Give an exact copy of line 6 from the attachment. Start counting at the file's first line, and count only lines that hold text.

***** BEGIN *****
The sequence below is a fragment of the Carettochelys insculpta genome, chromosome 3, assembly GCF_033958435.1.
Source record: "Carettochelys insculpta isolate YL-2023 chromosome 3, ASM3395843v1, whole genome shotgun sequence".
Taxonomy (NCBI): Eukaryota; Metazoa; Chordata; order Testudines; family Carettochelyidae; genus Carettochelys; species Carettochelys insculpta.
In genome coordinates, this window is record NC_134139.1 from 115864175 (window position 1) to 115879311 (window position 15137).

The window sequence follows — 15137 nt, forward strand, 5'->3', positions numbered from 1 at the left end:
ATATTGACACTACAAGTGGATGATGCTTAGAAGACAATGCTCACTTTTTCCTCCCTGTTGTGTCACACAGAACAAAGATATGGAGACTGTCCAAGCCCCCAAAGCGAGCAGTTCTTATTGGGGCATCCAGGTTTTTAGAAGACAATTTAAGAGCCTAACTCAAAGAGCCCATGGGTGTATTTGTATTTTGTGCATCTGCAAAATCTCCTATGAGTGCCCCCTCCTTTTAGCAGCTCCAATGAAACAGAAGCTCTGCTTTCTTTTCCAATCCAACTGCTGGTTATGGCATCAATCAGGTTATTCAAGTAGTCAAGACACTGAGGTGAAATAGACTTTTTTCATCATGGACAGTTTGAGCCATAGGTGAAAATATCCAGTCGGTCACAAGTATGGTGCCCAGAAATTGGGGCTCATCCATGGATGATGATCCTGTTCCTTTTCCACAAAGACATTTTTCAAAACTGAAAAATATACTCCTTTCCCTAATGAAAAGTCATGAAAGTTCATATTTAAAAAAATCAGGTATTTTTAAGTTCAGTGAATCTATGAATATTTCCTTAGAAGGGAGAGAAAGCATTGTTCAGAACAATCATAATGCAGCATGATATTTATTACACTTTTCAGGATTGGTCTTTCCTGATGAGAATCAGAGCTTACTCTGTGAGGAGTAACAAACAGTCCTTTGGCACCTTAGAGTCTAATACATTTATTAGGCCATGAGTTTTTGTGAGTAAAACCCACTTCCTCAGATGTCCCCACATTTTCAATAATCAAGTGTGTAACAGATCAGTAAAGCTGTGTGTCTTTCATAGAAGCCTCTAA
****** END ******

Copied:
ATATTGACACTACAAGTGGATGATGCTTAGAAGACAATGCTCACTTTTTCCTCCCTGTTGTGTCACACAGAACAAAGATATGGAGACTGTCCAAGCCCCCAAAGCGAGCAGTTCTTATTGGGGCATCCAGGTTTTTAGAAGACAATTTAAGAGCCTAACTCAAAGAGCCCATGGGTGTATTTGTATTTTGTGCATCTGCAAAATCTCCTATGAGTGCCCCCTCCTTTTAGCAGCTCCAATGAAACAGAAGCTCTGCTTTCTTTTCCAATCCAACTGCTGGTTATGGCATCAATCAGGTTATTCAAGTAGTCAAGACACTGAGGTGAAATAGACTTTTTTCATCATGGACAGTTTGAGCCATAGGTGAAAATATCCAGTCGGTCACAAGTATGGTGCCCAGAAATTGGGGCTCATCCATGGATGATGATCCTGTTCCTTTTCCACAAAGACATTTTTCAAAACTGAAAAATATACTCCTTTCCCTAATGAAAAGTCATGAAAGTTCATATTTAAAAAAATCAGGTATTTTTAAGTTCAGTGAATCTATGAATATTTCCTTAGAAGGGAGAGAAAGCATTGTTCAGAACAATCATAATGCAGCATGATATTTATTACACTTTTCAGGATTGGTCTTTCCTGATGAGAATCAGAGCTTACTCTGTGAGGAGTAACAAACAGTCCTTTGGCACCTTAGAGTCTAATACATTTATTAGGCCATGAGTTTTTGTGAGTAAAACCCACTTCCTCAGATGTCCCCACATTTTCAATAATCAAGTGTGTAACAGATCAGTAAAGCTGTGTGTCTTTCATAGAAGCCTCTAA